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Tuesday, January 5, 2021

Holding My Chin and Shutting My Mouth

     Holding my chin while I’m trying to think deeply may not be necessary, but it seems to help. 

     When I’m trying to listen, on the other hand, shutting my mouth is more than helpful. It’s absolutely essential. So is clearing my mind, and so is focusing my attention – sort of like deep thinking. All that is a lot of work, so we don’t experience a great deal of it around us.

     Here is how it works: When I am in conversation and, shutting my mouth, put my hand to my chin, I am signaling my partner in that situation that I am thinking (maybe deeply) and focusing my attention.

     If, at the same time, I continue looking at the other person, they will tend to conclude that I am taking them seriously and paying attention to what they’re saying.

   It worked both ways. What I did maintained my own attention as it encouraged the other person to continue in the expectation that they would be listened to.

     The deeper, lasting effect was to strengthen the relationship between us.

      Professional salespeople know that such relationships create success in the moment and build for a mutually productive future.

     There’s more to it than that, of course. You can’t just stare at someone in an attempt to develop that relationship. You have to say something. When I do, especiallly if I respond substantively to what the person said, I complete what has been a moment of effective listening.

    The benefit comes in what you say, and how and when. And, most importantly, why.

     Idle, unfocused chatter wastes precious opportunity, and in fact diminishes it. Even informal exchanges with a spouse convey meaning, so they should have intention. This may come off as ridiculous and utterly inappropriate, but it’s not.

     I’m thinking of a conversation I had once with a couple who had been married for many years. I was shocked at the way the woman treated her husband. He didn’t say much, just a few mild remarks. Yet, each time he opened his mouth, his wife ferociously ragged his every comment. This in front on me, a stranger. He did not react at all.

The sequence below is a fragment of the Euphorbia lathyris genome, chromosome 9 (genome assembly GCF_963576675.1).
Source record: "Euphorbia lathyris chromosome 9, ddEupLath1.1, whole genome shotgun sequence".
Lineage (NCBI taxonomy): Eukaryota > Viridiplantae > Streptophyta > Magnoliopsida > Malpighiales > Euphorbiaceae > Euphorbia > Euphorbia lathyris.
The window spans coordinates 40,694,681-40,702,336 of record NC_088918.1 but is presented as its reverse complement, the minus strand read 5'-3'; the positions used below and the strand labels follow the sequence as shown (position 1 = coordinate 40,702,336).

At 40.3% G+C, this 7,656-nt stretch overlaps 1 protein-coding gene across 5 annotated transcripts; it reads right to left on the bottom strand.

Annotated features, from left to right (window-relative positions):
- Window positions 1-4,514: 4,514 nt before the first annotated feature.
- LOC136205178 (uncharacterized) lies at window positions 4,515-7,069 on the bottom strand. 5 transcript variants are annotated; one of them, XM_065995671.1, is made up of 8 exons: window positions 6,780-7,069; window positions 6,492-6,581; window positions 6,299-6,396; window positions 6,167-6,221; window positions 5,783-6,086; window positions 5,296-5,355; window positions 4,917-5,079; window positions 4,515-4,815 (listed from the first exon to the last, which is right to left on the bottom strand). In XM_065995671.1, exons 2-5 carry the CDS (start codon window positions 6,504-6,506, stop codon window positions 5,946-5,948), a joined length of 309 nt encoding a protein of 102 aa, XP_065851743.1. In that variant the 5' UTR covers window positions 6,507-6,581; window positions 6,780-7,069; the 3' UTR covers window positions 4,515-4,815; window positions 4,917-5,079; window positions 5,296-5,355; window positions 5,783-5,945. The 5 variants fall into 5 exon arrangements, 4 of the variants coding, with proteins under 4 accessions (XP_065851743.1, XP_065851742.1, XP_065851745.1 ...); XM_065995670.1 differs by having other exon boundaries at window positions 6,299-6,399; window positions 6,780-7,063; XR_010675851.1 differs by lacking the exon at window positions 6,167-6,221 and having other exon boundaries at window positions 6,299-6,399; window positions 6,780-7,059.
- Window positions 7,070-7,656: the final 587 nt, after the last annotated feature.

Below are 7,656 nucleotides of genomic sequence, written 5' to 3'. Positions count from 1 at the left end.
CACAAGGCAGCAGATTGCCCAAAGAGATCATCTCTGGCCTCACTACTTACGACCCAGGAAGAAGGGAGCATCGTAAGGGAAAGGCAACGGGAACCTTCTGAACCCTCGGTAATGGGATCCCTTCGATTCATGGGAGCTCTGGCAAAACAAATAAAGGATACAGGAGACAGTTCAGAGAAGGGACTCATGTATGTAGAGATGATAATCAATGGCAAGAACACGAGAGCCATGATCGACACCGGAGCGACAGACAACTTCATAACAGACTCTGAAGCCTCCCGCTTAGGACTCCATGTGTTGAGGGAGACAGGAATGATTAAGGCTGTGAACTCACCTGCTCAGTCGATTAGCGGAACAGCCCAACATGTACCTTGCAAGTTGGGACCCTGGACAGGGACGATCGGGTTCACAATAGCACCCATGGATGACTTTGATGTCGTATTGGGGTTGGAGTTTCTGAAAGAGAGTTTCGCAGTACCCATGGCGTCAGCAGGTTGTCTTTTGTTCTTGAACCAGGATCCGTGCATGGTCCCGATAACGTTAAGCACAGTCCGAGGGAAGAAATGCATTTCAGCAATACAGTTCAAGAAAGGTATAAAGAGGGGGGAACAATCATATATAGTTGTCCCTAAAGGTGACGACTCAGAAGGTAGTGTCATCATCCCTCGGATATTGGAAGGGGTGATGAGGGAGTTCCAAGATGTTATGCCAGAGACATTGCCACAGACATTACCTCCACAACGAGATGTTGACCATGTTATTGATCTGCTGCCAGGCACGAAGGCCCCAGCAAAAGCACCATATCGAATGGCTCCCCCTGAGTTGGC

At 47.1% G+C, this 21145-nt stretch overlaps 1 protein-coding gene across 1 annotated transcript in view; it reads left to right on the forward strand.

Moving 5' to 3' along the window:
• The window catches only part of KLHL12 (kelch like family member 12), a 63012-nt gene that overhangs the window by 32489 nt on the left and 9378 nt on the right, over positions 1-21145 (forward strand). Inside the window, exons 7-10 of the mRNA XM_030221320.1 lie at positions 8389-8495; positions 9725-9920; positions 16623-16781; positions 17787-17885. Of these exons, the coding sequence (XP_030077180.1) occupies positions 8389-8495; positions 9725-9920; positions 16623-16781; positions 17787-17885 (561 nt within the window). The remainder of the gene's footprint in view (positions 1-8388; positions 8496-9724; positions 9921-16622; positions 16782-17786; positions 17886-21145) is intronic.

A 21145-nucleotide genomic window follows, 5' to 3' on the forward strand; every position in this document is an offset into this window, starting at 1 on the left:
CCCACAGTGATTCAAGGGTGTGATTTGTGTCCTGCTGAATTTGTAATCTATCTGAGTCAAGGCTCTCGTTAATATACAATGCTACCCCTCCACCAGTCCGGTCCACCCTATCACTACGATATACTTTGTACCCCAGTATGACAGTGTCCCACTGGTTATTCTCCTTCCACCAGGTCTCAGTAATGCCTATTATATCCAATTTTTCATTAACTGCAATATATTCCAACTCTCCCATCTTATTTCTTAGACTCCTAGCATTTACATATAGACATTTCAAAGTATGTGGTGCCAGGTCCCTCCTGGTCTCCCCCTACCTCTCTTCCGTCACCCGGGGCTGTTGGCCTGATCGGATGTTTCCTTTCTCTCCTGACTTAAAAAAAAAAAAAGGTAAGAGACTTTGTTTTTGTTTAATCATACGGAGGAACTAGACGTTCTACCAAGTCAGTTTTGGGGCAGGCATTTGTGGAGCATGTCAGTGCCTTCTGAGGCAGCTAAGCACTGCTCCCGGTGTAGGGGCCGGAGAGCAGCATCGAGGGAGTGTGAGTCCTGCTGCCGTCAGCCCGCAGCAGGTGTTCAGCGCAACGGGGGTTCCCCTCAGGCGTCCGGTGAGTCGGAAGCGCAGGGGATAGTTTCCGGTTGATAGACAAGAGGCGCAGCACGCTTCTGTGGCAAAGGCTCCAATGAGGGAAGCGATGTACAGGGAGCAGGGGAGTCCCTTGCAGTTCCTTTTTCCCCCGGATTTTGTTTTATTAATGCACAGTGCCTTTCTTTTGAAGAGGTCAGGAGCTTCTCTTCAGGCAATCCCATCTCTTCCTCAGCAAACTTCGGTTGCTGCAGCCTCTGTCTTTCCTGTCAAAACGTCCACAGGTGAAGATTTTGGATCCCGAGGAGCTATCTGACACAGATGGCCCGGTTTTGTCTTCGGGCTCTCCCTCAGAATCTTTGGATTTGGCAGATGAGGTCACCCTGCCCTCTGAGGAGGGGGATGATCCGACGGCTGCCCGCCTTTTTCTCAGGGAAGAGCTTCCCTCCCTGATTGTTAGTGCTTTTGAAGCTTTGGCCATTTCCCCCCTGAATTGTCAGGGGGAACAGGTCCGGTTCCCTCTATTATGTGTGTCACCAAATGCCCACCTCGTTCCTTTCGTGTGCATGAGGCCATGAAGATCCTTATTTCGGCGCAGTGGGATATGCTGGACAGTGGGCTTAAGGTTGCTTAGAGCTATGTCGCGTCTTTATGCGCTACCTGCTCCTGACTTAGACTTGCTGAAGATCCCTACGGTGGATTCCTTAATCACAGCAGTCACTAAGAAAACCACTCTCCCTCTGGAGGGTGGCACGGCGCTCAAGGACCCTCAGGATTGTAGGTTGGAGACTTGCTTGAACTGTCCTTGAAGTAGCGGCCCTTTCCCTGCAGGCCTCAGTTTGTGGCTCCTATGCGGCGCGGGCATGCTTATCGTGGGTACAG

I’ve never again seen so negative a relationship, nor one so unbalanced.

     I’ve thought about that incident a number of times over the intervening years  -- and I’ve paid attention to the behavior of couples.

     It’s not unusual for one person to make an idle remark to or about the other person in a critical or insensitive way.

     Comments like that usually draw a sharp rebuke, which then occasions a testy exchange – hopefully brief – or a dismissal. One gets the impression that this has happened before. Rarely is there anything like a retraction or apology.

     You can assume some angry words are exchanged later when the couple is alone.

     Sometimes, if I know the people well enough, I tell them the story about the long-married couple and their fractured relationship. I gently suggest some attention be paid to devoting more time and more words to the love that underlies their being together.

     I believe that, if someone doesn’t wake up and correct such corrosive behavior, any couple can descend to a level where respect is stripped away, followed by loss of love.  

      That lesson, handled carefully, can be reinterpreted to apply to any relationship between people, including that in our business lives.

     If we forgo demonstrations of respect toward the people we work with, the minor frictions and collisions of our days can become the dominant elements in our attitudes.

     There will be more complaints and accusations, and fewer positive comments and honestly open-ended questions.

     What we say and do will sour what we think, and our thoughts will influence our attitudes and the signals that manage our relationships.

     Attitudes and relationships develop and change over time, of course, and our own changes often are not at all obvious to us. The incoming signals often can tell us what we’re doing to our relationships.

     This is where we need to work on our awareness. The behavior and expressions of our associates are continuously signaling us. People will not always tell us what they’re thinking, even when we ask.  

      We need to put chin in hand, shut up and do some real thinking about what we’re seeing and hearing. And what we’re doing.  



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